“When heterosexual people meet each other and get married, everyone is, ‘Yay, well done!”‘ says Ms Rands, 50, who has been in a civil union with Ms Birkenhead, 41, for two years.

“If that was a same-sex couple, it’s, ‘Oh, it’s not going to last.’ There is this underlying misinformation that gay relationships don’t last, so it’s really nice that they actually do.”

Society supports heterosexual couples, she says, but gay couples are often shunned. She has heard of children who are banned from visiting friends as soon as the child’s mother hears the friend’s mother is a lesbian.

“We even hear stories about people who have had civil unions not being invited to the family Christmas dinner.”

Catholic Church goes to war against David Cameron

The Catholic Church has decided to go to war with David Cameron over same sex marriage:

The Catholic Church is on a collision course with David Cameron as one of its most senior figures issues an outspoken attack on the Government over its plans to legalise gay marriage.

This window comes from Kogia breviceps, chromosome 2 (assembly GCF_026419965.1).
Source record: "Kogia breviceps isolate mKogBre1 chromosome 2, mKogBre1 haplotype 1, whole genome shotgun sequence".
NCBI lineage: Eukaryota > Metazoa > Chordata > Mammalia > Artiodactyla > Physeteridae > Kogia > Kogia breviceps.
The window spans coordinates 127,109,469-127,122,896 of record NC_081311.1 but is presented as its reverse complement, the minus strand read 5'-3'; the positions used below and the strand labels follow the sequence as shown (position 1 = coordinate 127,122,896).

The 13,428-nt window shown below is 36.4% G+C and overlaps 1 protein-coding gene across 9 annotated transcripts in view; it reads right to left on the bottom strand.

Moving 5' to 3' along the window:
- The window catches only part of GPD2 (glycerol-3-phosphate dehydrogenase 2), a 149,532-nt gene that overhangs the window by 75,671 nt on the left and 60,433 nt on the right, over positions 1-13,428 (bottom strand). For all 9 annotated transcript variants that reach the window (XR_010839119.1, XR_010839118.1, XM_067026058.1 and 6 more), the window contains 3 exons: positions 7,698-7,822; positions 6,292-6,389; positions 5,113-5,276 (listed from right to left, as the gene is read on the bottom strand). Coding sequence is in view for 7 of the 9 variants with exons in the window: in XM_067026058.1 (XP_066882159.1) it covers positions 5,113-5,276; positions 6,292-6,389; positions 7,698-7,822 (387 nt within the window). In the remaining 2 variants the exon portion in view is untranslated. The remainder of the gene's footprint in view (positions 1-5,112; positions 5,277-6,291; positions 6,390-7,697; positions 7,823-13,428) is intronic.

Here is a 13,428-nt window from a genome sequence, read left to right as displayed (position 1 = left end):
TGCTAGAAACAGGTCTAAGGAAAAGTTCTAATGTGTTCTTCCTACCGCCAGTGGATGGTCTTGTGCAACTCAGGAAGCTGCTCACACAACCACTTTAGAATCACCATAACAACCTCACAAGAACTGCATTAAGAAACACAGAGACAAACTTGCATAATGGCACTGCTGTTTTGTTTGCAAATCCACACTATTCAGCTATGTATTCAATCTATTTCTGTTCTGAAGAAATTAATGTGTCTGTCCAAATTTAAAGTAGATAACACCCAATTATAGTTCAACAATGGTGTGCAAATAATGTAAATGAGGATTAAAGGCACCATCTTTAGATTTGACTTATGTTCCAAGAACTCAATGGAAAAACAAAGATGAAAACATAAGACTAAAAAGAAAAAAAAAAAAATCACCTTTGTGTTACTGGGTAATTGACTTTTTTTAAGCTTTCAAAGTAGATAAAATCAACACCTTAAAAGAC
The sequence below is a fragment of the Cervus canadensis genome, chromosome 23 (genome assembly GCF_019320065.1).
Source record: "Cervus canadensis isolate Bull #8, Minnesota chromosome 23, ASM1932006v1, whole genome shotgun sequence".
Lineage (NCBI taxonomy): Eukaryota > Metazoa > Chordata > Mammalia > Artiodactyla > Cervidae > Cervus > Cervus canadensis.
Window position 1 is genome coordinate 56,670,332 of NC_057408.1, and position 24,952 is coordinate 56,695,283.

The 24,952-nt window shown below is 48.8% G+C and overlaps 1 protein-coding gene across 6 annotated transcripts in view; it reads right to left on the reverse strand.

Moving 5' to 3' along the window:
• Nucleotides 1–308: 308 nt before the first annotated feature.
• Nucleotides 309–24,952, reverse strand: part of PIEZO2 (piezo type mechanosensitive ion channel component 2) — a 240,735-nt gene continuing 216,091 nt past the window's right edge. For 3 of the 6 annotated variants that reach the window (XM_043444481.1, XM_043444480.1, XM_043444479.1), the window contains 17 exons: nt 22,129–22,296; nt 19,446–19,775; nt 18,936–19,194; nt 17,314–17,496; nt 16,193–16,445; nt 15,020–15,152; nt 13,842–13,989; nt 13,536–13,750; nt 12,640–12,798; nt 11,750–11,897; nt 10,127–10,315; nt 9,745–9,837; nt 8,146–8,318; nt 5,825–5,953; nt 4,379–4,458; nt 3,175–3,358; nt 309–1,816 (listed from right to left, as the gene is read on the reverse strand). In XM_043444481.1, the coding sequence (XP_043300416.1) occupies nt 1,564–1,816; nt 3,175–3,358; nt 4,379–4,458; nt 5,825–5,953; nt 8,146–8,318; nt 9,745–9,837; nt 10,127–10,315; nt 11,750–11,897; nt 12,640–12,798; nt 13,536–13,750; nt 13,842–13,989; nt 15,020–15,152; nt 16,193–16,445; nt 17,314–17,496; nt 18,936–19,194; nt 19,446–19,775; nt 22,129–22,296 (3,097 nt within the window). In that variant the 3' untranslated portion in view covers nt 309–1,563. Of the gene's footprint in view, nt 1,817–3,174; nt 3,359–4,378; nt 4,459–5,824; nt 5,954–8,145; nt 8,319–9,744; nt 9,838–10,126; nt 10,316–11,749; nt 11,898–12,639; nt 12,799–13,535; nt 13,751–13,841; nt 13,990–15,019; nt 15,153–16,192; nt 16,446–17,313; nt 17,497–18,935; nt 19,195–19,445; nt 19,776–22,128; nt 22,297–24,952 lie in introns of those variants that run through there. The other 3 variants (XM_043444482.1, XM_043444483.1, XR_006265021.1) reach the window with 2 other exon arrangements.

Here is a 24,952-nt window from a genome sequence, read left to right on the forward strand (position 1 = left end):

Cardinal Keith O’Brien, the leader of the Catholic Church in Scotland, says the proposals to allow same-sex unions are “madness” and a “grotesque subversion of a universally accepted human right”.

The cardinal’s intervention, in an article for The Sunday Telegraph, is the strongest criticism yet from any church figure of the plans, which are due to be unveiled this month by Lynne Featherstone, the equalities minister.

He accuses ministers of trying to “redefine reality” and change long-standing laws and traditions “at the behest of a small minority of activists”.

The cardinal has added his voice to those of leading figures in the Coalition for Marriage, a group of bishops, politicians and lawyers opposed to the changes. The group’s supporters include Lord Carey, the former Archbishop of Canterbury.